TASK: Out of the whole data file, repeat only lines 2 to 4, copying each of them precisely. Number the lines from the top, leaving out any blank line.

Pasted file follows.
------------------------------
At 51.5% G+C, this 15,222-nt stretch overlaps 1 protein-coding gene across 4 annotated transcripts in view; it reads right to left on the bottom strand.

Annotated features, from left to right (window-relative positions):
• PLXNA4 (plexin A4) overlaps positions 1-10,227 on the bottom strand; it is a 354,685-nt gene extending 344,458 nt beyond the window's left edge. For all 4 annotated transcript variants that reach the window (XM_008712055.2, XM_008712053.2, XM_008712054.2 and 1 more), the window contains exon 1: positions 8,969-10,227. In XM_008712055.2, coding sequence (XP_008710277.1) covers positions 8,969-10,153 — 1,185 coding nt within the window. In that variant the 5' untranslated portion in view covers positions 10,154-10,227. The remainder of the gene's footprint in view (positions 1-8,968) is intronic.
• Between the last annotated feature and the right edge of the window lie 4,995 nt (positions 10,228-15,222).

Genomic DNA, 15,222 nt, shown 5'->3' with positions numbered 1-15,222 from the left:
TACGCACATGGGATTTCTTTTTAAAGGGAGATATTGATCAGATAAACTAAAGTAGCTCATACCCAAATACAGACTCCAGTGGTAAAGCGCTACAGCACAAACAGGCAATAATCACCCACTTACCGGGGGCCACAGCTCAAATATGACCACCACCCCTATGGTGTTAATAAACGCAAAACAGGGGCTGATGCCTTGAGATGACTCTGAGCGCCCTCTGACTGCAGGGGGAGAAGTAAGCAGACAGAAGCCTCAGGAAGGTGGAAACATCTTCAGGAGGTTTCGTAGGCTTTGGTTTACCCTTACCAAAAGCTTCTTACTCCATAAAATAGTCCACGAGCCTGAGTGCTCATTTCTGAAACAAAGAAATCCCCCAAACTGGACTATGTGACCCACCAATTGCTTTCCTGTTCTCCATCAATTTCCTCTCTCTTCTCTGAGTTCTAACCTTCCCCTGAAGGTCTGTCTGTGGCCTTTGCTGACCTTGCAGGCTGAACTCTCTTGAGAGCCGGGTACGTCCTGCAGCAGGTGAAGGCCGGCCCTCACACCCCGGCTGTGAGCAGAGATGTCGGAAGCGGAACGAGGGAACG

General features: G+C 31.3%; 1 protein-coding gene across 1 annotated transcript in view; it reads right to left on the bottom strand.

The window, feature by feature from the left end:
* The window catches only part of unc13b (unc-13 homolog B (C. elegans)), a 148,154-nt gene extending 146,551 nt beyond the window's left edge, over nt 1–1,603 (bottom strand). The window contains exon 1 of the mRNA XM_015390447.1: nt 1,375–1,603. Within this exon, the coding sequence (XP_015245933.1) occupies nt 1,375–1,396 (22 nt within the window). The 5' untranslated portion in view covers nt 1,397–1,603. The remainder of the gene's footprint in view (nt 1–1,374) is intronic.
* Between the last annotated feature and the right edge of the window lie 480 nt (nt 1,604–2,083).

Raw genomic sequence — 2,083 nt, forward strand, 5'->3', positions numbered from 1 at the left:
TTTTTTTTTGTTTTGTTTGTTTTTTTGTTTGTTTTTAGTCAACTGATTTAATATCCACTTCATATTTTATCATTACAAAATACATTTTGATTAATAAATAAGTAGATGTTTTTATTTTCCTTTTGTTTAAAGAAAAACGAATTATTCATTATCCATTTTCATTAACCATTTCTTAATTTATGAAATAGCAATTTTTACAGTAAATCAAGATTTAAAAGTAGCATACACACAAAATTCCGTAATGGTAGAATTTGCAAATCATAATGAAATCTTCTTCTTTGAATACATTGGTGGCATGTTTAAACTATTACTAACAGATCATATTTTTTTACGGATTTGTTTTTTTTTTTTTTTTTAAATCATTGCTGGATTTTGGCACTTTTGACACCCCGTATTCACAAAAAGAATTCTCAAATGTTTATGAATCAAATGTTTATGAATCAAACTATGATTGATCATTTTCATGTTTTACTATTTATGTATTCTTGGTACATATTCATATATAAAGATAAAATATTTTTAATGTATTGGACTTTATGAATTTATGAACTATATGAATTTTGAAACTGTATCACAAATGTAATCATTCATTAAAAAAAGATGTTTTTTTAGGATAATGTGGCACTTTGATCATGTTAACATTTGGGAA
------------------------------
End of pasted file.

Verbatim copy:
Annotated features, from left to right (window-relative positions):
• PLXNA4 (plexin A4) overlaps positions 1-10,227 on the bottom strand; it is a 354,685-nt gene extending 344,458 nt beyond the window's left edge. For all 4 annotated transcript variants that reach the window (XM_008712055.2, XM_008712053.2, XM_008712054.2 and 1 more), the window contains exon 1: positions 8,969-10,227. In XM_008712055.2, coding sequence (XP_008710277.1) covers positions 8,969-10,153 — 1,185 coding nt within the window. In that variant the 5' untranslated portion in view covers positions 10,154-10,227. The remainder of the gene's footprint in view (positions 1-8,968) is intronic.
• Between the last annotated feature and the right edge of the window lie 4,995 nt (positions 10,228-15,222).